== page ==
After a year in which most people claimed to be spending less -- and many were actually doing so! -- Gallup polling finds Americans easing away from austerity as their default position. While the economy may not be robust, austerity fatigue seems to be setting in for lots of consumers.

Gallup has been asking people to say whether they've been spending more money, less money or about as much in recent months as they'd been accustomed to doing. The "spending less" figure fell under the 50 percent threshold (to 47 percent) earlier this month, after having been as high as 57 percent in February. Still, those in the "spending more" category remain very much in the minority, even as that cohort rose from 17 percent in February to 22 percent this month.

Among the poll's 18-29-year-olds, 39 percent said they've been spending less in recent months, vs. 49 percent of both the 30-49 and 50-plus age groups. There was less disparity than you might expect among different income cohorts.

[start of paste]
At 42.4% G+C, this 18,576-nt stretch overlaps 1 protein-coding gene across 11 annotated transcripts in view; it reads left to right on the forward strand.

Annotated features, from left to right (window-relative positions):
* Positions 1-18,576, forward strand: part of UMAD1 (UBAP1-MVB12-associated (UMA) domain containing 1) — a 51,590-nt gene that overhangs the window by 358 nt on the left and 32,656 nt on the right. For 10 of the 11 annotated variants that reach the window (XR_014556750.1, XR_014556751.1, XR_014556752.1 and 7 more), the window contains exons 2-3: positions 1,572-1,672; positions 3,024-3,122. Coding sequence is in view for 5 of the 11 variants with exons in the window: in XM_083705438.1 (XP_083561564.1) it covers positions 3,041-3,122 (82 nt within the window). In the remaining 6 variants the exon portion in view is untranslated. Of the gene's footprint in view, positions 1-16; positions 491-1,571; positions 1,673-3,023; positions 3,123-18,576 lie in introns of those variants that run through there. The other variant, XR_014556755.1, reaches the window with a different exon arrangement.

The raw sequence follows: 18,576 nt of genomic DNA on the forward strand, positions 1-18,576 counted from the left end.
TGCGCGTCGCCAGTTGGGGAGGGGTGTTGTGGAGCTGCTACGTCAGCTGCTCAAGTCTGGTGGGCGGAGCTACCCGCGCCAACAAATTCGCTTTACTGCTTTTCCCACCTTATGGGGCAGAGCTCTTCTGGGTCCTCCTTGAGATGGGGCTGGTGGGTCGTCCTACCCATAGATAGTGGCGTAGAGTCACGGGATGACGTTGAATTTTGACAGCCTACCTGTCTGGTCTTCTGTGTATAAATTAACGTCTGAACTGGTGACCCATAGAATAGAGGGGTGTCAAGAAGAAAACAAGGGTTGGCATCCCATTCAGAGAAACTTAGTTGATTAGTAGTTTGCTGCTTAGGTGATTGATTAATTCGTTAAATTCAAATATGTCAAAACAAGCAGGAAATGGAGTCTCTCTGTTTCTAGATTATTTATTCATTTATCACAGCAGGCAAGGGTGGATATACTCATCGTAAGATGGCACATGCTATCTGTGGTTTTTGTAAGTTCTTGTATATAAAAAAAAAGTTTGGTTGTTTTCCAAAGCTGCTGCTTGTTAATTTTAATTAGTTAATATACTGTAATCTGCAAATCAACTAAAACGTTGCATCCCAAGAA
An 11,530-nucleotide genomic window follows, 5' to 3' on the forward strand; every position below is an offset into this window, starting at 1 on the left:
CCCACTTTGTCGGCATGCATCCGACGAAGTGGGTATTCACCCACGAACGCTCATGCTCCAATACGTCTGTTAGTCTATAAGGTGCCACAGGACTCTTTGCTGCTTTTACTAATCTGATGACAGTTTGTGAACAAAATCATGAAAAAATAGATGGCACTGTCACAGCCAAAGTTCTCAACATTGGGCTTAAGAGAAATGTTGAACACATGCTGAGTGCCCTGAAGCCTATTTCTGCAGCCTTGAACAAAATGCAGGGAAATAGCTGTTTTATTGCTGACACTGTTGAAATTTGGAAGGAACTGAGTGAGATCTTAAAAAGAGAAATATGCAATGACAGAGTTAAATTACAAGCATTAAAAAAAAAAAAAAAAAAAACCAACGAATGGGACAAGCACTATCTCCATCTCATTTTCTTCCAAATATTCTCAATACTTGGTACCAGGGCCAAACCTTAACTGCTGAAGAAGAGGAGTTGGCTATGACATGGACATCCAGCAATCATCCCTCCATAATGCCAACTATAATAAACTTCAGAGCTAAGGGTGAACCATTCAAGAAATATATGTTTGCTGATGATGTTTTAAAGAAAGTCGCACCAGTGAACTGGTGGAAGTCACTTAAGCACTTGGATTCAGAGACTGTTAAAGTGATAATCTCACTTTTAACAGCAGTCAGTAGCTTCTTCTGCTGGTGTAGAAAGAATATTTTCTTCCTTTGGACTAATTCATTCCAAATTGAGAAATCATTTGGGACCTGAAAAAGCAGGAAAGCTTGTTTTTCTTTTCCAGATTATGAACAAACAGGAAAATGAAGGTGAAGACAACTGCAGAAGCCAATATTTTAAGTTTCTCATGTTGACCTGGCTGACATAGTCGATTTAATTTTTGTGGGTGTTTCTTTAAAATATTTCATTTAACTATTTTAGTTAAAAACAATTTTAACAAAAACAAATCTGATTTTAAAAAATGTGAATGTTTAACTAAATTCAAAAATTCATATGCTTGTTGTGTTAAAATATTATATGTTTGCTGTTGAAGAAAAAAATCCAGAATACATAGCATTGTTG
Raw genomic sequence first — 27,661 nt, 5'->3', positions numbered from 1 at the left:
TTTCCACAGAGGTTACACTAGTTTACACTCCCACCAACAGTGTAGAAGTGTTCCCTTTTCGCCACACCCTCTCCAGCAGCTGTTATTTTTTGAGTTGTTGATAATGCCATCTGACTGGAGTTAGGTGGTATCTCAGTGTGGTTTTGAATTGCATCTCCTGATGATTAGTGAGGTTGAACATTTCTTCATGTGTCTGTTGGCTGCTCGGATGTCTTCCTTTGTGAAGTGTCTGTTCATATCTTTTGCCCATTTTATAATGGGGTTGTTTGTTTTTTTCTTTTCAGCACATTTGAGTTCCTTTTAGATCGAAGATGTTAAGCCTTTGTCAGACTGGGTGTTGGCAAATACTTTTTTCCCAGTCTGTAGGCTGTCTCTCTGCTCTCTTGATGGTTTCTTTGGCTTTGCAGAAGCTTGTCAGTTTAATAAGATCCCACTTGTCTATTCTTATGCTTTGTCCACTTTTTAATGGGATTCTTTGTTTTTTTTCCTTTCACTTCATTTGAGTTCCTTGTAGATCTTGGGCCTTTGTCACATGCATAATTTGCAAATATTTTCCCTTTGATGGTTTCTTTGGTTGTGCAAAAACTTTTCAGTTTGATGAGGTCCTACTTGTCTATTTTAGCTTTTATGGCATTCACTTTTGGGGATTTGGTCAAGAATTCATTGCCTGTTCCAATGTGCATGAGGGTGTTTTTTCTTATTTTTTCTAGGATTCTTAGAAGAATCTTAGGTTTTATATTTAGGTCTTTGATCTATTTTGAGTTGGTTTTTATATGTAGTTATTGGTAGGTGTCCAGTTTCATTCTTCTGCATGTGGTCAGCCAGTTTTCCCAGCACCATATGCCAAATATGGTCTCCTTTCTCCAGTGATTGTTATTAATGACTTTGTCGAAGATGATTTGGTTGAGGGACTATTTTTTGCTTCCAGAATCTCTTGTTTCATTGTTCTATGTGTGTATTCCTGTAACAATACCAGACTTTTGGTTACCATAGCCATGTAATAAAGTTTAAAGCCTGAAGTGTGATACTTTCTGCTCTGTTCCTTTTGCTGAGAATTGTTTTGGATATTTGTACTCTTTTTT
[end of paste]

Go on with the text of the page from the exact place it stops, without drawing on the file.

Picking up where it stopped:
Among those making less than $30,000 a year, 52 percent said they've been spending less, as did 48 percent of the $30,000-74,999s and 45 percent of those in the $75,000-plus bracket. Marital status was as much of a dividing line, with 50 percent of married respondents and 43 percent of unmarrieds saying they've been spending less.

Another question in the same poll gives a hint that many people who've been economizing have had their fill of doing so. Respondents were asked whether they're "the type of person who more enjoys spending money or who more enjoys saving money." "Saving" has had a big lead over "spending" through much of the past year, topping it by 62 percent to 35 percent in February. In the new poll, "saving" is still ahead of "spending," but by a much narrower 50 percent to 44 percent.